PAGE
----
State Senator Tony Avella (D-Bayside) joined residents and community activists on Saturday, at a rally to take back the parkland of Flushing Meadows.
Gualotuna is one of about 120 auto shop owners and scrap metal dealers who have been pushed off of the 23 acres of land across from Citi Field to make room for a $3 billion neighborhood filled with shopping, condos, and hotels.
Hundreds of small businesses in Queens face a crucial deadline Saturday. They must agree to move, or lose city money to help with relocation. It’s the latest effort to clear out Willets Point.
British street artist Banksy has now hit all five boroughs in his month-long New York “residency” and his work has continued to turn heads.
The City Council on Wednesday approved a redevelopment plan that will bring create a brand new neighborhood in Willets Point, Queens, anchored by a massive retail and entertainment complex.
The eviction notice sent out to dozens of business owners said to be out by the end of August.
Small businesses in the blighted area near Citi Field, where the Mets play, are being offered payment equal to a year’s rent if they vacate by the end of November to make way for a retail-and-entertainment mall.
Shop owners protested what they called a plan by the Mets and city agencies to force them out of business with excessive violations.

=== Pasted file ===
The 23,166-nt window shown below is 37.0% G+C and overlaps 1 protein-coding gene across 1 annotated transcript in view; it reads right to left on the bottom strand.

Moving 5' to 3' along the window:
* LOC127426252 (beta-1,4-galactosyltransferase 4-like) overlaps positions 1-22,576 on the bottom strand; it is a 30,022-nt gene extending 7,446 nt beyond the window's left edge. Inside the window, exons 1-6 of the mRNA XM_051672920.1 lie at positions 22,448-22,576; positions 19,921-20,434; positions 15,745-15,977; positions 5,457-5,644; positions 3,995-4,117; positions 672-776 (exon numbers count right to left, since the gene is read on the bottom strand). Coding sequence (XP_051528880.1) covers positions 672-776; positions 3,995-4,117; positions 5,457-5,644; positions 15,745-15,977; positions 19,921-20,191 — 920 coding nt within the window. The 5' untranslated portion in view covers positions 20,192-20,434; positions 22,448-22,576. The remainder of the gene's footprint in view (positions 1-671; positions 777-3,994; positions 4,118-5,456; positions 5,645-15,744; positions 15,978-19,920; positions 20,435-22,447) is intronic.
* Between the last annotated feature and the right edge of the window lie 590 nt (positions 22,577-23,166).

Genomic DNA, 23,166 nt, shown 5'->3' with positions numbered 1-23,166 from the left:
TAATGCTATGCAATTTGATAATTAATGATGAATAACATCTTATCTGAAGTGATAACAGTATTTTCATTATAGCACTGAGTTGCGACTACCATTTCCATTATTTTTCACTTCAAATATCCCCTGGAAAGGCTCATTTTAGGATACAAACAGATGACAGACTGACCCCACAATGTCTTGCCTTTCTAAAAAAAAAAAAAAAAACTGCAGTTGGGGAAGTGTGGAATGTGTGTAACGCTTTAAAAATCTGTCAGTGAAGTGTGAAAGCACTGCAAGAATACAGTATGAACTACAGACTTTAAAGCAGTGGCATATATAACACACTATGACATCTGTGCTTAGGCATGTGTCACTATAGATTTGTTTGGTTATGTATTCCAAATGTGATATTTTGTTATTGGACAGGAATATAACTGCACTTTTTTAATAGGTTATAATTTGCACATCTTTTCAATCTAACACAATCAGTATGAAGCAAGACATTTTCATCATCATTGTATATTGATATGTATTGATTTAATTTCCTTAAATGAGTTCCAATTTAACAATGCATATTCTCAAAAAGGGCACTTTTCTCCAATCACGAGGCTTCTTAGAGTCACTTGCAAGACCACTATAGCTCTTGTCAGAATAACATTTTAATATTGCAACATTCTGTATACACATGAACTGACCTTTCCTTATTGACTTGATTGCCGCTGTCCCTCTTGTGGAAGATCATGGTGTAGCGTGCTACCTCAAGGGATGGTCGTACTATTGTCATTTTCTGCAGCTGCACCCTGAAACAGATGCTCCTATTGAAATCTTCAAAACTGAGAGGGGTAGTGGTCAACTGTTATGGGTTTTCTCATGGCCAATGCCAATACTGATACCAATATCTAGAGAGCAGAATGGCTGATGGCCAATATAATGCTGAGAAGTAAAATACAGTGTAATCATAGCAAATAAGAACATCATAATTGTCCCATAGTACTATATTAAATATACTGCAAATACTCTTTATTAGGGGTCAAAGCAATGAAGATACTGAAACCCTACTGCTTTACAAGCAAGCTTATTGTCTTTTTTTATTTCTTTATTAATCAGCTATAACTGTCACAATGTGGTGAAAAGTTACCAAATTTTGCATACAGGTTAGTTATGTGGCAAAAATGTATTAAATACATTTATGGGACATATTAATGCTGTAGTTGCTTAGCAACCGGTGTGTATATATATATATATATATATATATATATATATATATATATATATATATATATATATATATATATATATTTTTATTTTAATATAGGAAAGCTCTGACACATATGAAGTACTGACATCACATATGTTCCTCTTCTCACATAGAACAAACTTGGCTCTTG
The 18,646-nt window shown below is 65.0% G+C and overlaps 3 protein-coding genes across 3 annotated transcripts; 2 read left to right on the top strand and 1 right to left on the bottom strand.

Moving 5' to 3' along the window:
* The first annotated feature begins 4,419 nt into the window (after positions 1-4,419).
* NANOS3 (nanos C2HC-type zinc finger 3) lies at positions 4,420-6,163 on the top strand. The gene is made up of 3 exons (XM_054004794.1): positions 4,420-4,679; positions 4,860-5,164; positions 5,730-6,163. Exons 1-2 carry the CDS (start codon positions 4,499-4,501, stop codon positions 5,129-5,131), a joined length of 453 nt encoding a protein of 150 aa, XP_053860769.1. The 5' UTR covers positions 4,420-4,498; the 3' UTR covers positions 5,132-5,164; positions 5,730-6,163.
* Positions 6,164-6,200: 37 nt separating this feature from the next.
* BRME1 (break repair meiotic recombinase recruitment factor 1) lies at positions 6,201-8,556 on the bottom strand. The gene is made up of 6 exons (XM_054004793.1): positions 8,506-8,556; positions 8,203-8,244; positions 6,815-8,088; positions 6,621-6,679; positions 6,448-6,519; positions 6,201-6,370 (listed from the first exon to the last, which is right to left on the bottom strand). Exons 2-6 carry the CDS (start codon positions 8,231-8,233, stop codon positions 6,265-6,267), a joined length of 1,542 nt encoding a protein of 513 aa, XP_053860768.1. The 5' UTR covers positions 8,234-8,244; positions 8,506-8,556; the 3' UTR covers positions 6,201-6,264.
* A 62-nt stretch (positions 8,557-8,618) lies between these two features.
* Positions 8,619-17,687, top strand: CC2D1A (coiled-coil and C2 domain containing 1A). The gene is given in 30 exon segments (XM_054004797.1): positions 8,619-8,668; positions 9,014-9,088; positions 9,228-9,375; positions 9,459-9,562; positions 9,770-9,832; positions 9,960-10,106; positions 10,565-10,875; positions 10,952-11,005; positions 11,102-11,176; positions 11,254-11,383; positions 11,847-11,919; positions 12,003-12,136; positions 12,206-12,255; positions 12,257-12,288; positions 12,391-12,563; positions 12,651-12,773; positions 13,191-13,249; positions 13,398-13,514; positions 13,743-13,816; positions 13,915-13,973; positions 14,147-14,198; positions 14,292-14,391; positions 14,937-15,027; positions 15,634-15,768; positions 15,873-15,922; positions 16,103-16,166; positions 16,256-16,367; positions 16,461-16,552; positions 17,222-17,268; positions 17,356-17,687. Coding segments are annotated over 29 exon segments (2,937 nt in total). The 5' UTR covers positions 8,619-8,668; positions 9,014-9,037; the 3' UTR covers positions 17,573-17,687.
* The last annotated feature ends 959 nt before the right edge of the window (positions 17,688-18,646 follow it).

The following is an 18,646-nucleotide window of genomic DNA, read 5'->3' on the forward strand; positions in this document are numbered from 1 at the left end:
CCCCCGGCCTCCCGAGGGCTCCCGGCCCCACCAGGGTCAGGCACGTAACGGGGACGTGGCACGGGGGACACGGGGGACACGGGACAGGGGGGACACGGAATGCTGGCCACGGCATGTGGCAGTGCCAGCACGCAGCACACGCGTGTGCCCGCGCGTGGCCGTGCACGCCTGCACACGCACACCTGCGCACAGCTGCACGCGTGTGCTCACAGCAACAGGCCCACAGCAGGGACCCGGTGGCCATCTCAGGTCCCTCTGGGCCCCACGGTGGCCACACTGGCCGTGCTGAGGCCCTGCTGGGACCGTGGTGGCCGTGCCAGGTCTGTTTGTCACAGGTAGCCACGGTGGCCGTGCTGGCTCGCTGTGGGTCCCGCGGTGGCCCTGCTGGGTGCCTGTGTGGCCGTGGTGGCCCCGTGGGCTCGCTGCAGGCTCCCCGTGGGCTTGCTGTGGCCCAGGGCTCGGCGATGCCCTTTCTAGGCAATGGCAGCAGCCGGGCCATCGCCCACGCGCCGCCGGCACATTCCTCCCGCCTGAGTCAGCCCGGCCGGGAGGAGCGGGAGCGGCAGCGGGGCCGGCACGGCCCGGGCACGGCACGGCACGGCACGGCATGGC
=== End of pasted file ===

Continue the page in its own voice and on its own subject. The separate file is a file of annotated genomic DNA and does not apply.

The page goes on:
City officials said Wednesday a $1 billion shopping mall in the parking lot of Citi Field will spearhead development in a blighted section of Queens.
A lot of workers are about to lose their jobs. They got kicked out of their auto body shops by the landlord. The landlord … is New York City.
An out-of-control vehicle crashed into the shop at 126th Street and 35th Avenue in Willets Point, injuring several workers and killing at least one person.
They thought the fallout from Madoff was bad? What if a rostered lunkhead got caught in their gaming hall?
Baseball and blackjack? The owners of the Mets were all in on a 2011 proposal for a casino next to Citi Field, only to be rejected by the Bloomberg administration, according to the New York Post.
It is music to the ears of gamblers, and now city residents may be well on their way to hearing their own jingle with their own “gambling destination.”
Sixty two acres of rough and tumble small businesses, auto repair shops and iron works in the shadow of Citi Field will be wiped off the map and replaced by a 1 million square-foot mall, hotel, among other things.